Let me be brutally honest for a moment - most folks reading this will not retire with enough money to have a financially secure retirement. I do not say this because I went door to door taking a survey. The facts come from researchers far smarter than me, and they do not paint a pretty picture.
The "Team Alpha Retirement Portfolio" has been developed and followed for about 15 months and has done admirably well. It was designed for dividend income seeking investors who also seek some capital appreciation, but are not highly risk tolerant. If we take a look at what the most current collection of research reports show, anyone looking for a better retirement will realize that investing in the stock market, right now, offers the best shot for most regular folks to become financially secure.
Let's Look At Some Basic Facts
The wealthiest nation on Earth is slowly but surely going backwards when it comes to personal income as well as savings.
Over a period of 10 years, individuals are earning less, even as the economy heals. As much as I have extolled the virtues of saving a lot, often, and early, it does not appear that the general population is following our lead. Simply by virtue of the fact that they are not earning enough.
This will mean greater pressure on all entitlement programs to keep regular folks from abject poverty later in life. For those of us fortunate enough to have a good income, and to have begun saving money at a young age, as well as a large enough amount, we will have an easier time of it.
In this article, it was noted that in 2010/2011, the USA suffered the largest drop in personal income since 1981.
Average take-home incomes fell in 2010-11 despite a modest recovery in the wider economy, as rising inflation and the delayed effects of the late 2000s recession acted to reduce living standards.
Median household income fell by 3.1%, after accounting for inflation. This large fall follows surprising growth in median income during the years of the recession itself (2008- 09 and 2009-10) when falling inflation and increases in benefits and tax credits supported household incomes in the face of rising unemployment. "Looking ahead, our forecasts suggest that median incomes will have fallen further in 2011-12 and median incomes will be no higher in 2015-16 than they were in 2002-03."
As you can see, even as our economy becomes healthier, our savings rates have dropped nearly to pre-recession levels. I suppose it is human nature for us to save more when "things" are tough, and spend more when we feel "things" are getting better. Earning less does not help the situation either.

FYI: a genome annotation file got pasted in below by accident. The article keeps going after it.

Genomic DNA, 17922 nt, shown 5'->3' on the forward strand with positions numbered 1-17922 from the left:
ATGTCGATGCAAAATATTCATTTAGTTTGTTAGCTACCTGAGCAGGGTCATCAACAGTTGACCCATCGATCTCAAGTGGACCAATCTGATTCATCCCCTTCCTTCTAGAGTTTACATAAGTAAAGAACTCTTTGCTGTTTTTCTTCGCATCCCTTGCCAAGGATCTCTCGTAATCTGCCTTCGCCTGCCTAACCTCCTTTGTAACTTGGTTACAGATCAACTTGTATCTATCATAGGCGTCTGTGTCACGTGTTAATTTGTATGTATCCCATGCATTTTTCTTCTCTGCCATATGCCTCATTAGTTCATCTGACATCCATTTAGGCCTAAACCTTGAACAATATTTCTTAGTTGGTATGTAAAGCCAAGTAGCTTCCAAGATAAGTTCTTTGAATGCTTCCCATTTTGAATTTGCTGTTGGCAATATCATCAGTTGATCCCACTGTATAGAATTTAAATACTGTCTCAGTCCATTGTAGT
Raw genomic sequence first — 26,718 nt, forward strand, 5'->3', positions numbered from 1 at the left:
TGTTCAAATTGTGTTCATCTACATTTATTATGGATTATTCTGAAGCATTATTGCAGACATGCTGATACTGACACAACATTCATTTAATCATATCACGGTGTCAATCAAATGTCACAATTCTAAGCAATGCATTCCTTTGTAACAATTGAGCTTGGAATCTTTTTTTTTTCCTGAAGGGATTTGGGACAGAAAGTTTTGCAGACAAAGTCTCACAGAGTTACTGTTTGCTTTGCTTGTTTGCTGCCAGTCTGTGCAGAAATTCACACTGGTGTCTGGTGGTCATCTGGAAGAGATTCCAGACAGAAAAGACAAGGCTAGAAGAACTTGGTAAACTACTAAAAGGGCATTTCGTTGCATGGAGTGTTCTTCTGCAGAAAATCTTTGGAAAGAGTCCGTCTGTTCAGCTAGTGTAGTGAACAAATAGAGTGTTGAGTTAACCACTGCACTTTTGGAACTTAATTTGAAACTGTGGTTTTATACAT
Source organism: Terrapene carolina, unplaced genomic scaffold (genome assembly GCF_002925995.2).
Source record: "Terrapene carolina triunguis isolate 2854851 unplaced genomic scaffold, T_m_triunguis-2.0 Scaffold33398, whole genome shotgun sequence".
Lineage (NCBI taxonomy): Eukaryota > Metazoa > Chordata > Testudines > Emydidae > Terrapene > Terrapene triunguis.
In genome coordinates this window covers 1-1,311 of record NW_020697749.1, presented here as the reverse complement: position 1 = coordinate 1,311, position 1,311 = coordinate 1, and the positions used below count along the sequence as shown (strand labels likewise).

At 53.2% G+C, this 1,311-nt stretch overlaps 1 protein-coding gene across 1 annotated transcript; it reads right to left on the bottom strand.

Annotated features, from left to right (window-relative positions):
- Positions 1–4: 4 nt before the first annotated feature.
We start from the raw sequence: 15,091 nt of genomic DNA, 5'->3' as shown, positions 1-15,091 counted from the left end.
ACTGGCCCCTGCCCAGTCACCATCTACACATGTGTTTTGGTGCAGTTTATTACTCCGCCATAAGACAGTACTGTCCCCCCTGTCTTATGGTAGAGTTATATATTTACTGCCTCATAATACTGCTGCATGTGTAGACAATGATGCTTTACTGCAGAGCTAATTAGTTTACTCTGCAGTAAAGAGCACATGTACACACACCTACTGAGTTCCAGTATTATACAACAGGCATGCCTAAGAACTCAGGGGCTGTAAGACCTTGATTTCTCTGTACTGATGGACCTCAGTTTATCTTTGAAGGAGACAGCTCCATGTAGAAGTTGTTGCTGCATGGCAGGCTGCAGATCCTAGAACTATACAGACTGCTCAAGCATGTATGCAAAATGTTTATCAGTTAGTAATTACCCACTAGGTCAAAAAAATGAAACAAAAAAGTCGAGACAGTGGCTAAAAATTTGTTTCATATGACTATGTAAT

If we are spending more and saving less, then how in the world will regular folks ever hope to have a financially secure future? Take a look at overall household debt:
It is higher than the Reagan era of the 1980s, and the Clinton era of fiscal responsibility, in the 1990s (the budget surplus for the country).
Earning less, saving less, and spending more, is a prescription for financial disaster later (or even earlier) in life. The issue becomes - what can we do about it?
Taking Control Of Our Financial Future
Every single one of my readers understands the mantra I have been harping on to become financially secure.
- Start saving as soon as possible.
- Save as much as possible, but 10-20% of gross income would be nice.
- Cut down on every possible expense, and live within your means (after savings), for as long as you work.
- Spend less during retirement than you will have coming in, forever.
- Keep as much cash on hand as you feel you need, to pay all of your bills during a particularly difficult period of time, like a great recession. I personally have 5 years of cash set aside before I make one investment.
- Invest in a core group of dividend paying stocks from companies that have great business models, wonderful track records, and that pay dividends commensurate with their risks.
While I am not discussing brain surgery here, it is evident from the research charts above that most Americans are doing the exact opposite, and that INCLUDES not investing in this stock market, today, right now.
The facts speak for themselves:
The S&P has gone up. Yes it nose dived a few times but recovered, and during that time, if an investor stayed the course, they still would be well ahead of the game by reinvesting all dividends, and by BUYING THE DIPS AND ADDING TO THE CORE.
The Dow Industrials are approaching all time highs. It was not long ago that many investors fled the market, and have never returned. Truth be told, there are less individual investors now than there were since the last all time high was reached.
I cannot blame folks for selling and not coming back, however. Given the facts that are shown in the graphs above, most folks had either very little, or nothing, to fall back on, and HAD to sell low, just to pay the rent. Obviously if my mantra had been part of the education system of our nation, there might be a completely different story to tell today.